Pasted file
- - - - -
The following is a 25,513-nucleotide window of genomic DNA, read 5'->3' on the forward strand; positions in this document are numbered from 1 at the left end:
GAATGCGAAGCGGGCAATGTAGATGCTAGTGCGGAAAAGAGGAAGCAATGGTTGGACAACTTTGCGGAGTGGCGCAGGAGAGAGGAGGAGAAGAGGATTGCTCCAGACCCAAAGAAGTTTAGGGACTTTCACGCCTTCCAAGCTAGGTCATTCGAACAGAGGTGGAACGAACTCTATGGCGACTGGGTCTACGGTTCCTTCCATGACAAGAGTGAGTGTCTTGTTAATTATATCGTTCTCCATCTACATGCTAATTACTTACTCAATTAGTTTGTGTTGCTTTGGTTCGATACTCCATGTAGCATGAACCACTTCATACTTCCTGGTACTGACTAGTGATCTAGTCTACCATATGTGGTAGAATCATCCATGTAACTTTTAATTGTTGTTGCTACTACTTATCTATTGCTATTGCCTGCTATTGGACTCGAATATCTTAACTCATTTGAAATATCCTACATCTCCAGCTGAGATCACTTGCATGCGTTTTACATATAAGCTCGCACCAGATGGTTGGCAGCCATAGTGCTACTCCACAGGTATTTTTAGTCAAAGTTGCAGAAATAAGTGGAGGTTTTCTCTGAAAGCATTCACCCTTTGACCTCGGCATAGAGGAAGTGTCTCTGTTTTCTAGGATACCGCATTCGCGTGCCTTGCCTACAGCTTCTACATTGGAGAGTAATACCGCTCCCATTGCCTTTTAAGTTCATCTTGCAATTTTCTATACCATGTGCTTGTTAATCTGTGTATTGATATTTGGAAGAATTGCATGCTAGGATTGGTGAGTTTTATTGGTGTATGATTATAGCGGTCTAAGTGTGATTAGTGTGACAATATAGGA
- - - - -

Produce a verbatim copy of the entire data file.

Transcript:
The following is a 25,513-nucleotide window of genomic DNA, read 5'->3' on the forward strand; positions in this document are numbered from 1 at the left end:
GAATGCGAAGCGGGCAATGTAGATGCTAGTGCGGAAAAGAGGAAGCAATGGTTGGACAACTTTGCGGAGTGGCGCAGGAGAGAGGAGGAGAAGAGGATTGCTCCAGACCCAAAGAAGTTTAGGGACTTTCACGCCTTCCAAGCTAGGTCATTCGAACAGAGGTGGAACGAACTCTATGGCGACTGGGTCTACGGTTCCTTCCATGACAAGAGTGAGTGTCTTGTTAATTATATCGTTCTCCATCTACATGCTAATTACTTACTCAATTAGTTTGTGTTGCTTTGGTTCGATACTCCATGTAGCATGAACCACTTCATACTTCCTGGTACTGACTAGTGATCTAGTCTACCATATGTGGTAGAATCATCCATGTAACTTTTAATTGTTGTTGCTACTACTTATCTATTGCTATTGCCTGCTATTGGACTCGAATATCTTAACTCATTTGAAATATCCTACATCTCCAGCTGAGATCACTTGCATGCGTTTTACATATAAGCTCGCACCAGATGGTTGGCAGCCATAGTGCTACTCCACAGGTATTTTTAGTCAAAGTTGCAGAAATAAGTGGAGGTTTTCTCTGAAAGCATTCACCCTTTGACCTCGGCATAGAGGAAGTGTCTCTGTTTTCTAGGATACCGCATTCGCGTGCCTTGCCTACAGCTTCTACATTGGAGAGTAATACCGCTCCCATTGCCTTTTAAGTTCATCTTGCAATTTTCTATACCATGTGCTTGTTAATCTGTGTATTGATATTTGGAAGAATTGCATGCTAGGATTGGTGAGTTTTATTGGTGTATGATTATAGCGGTCTAAGTGTGATTAGTGTGACAATATAGGA